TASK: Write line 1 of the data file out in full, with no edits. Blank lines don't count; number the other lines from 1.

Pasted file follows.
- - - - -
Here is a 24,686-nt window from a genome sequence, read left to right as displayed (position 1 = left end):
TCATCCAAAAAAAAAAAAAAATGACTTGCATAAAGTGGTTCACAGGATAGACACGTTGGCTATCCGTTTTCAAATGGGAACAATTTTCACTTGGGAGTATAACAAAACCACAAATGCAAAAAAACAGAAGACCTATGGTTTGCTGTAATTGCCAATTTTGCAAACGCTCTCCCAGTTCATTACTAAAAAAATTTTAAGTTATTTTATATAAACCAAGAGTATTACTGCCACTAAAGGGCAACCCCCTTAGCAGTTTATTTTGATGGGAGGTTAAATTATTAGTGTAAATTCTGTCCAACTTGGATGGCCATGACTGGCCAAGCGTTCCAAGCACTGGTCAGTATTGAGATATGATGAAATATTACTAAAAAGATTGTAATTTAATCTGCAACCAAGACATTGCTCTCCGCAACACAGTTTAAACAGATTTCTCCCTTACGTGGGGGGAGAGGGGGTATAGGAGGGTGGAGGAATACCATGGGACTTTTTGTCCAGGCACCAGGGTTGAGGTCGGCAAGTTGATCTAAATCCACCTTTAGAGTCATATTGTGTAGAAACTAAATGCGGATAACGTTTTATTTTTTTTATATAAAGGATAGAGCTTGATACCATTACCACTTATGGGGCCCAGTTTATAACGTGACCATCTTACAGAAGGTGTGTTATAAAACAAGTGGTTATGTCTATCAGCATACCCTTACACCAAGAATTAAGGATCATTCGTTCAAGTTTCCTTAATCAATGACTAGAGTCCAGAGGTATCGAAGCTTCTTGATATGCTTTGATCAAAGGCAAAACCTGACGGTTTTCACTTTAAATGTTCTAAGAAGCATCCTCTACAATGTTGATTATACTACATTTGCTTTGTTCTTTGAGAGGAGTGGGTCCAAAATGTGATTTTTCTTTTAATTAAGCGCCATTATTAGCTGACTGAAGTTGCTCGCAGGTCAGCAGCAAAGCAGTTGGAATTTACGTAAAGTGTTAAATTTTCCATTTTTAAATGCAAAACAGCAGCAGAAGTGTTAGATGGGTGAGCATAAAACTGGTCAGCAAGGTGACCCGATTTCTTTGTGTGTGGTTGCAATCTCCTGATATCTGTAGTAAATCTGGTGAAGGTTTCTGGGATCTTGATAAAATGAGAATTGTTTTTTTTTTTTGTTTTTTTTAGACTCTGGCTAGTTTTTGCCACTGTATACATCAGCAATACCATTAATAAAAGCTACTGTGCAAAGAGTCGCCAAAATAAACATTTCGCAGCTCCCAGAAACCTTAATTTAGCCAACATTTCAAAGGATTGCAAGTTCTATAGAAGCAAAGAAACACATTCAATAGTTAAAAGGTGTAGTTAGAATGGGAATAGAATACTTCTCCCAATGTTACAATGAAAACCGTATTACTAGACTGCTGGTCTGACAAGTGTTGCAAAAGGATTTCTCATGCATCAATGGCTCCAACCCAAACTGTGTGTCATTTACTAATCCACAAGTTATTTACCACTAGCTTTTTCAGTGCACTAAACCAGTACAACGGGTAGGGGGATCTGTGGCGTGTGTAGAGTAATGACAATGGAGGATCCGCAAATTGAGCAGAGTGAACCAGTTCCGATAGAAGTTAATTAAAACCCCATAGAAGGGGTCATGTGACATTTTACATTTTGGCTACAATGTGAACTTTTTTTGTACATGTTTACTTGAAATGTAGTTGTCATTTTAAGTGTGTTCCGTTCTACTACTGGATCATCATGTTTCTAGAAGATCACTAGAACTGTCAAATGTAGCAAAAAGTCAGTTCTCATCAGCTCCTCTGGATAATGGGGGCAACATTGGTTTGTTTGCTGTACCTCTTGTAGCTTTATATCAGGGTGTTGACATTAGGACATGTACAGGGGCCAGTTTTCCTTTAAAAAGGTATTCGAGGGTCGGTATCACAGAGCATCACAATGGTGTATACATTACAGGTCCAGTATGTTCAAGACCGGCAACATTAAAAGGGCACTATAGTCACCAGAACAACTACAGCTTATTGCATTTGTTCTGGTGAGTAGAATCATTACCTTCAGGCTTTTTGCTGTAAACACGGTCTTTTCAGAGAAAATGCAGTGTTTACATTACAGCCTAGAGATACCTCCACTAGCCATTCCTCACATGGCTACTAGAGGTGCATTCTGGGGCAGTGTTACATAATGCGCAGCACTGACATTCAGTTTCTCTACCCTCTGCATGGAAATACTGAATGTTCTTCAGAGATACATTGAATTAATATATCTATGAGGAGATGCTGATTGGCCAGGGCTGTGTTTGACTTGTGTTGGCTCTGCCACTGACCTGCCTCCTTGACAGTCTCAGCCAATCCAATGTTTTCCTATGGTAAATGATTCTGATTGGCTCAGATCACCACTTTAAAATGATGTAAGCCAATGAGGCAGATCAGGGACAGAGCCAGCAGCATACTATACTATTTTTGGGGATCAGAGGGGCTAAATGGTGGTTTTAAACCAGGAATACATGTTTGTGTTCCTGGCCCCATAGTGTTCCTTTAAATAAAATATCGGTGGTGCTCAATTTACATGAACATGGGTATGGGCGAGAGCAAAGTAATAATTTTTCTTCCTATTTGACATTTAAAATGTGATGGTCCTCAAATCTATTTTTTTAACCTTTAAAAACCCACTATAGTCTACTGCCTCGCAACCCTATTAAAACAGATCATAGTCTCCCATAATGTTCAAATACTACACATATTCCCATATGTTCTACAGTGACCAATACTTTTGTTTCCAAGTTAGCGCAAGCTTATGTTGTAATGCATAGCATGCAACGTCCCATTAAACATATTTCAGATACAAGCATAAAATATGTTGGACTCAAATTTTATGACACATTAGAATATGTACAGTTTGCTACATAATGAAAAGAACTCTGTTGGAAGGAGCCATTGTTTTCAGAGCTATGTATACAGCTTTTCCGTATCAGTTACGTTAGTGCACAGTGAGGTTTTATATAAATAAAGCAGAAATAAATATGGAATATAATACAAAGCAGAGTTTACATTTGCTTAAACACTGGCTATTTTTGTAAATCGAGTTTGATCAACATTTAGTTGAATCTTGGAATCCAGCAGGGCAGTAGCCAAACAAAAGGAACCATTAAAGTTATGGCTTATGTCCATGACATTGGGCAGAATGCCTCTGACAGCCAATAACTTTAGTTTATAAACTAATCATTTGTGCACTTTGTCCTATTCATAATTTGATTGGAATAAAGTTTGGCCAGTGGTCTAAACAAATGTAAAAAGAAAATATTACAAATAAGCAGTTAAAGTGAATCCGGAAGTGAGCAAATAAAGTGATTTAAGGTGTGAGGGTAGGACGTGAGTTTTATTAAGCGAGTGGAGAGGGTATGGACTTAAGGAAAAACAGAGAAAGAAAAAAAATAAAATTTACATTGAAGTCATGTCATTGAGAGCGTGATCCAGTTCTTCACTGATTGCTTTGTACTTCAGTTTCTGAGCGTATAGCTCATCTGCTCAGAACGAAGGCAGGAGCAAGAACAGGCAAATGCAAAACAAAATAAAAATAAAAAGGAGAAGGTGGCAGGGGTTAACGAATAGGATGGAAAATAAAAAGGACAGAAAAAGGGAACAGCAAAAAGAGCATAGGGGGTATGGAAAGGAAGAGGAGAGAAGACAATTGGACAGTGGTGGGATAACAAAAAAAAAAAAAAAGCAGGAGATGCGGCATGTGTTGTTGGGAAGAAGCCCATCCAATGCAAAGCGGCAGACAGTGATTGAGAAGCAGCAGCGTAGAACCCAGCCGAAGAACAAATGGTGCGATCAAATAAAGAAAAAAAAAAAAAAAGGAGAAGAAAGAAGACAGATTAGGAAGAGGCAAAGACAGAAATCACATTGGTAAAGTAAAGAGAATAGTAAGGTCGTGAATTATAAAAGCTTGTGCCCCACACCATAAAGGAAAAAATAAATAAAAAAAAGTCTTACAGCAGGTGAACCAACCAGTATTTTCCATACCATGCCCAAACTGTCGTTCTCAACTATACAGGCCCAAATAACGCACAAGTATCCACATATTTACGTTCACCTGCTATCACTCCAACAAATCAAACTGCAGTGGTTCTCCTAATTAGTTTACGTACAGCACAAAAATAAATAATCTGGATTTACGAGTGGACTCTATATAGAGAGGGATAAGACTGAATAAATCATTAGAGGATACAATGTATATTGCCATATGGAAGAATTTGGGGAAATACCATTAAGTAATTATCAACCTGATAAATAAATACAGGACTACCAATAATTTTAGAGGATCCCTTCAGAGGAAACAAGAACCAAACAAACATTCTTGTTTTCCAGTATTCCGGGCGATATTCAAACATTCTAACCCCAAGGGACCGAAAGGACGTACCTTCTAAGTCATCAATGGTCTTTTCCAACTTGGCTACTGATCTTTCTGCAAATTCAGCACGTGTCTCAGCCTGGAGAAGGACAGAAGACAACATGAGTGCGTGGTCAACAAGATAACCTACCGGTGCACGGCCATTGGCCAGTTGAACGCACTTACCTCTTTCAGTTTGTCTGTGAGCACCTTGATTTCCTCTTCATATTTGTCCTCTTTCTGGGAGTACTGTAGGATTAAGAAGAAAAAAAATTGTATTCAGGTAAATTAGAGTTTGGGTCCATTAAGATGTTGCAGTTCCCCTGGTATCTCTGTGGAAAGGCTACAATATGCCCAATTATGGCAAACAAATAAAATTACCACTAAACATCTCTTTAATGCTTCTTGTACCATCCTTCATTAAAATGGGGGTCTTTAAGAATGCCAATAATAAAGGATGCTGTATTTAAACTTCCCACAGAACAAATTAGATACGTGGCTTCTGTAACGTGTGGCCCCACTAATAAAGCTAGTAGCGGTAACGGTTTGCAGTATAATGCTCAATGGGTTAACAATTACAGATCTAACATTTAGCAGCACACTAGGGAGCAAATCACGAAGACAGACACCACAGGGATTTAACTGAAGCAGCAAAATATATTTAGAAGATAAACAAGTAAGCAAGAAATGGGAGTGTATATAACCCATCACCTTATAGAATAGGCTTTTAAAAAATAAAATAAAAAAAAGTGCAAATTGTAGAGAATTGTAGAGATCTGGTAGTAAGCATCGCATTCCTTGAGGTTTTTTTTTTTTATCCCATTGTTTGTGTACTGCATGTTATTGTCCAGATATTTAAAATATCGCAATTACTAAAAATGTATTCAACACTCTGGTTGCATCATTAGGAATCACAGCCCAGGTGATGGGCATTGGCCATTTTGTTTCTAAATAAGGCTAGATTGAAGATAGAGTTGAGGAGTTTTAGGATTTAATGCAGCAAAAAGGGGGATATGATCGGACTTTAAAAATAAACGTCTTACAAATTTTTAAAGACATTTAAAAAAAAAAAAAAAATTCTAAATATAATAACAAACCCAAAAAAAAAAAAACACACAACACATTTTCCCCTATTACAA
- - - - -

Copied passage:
Here is a 24,686-nt window from a genome sequence, read left to right as displayed (position 1 = left end):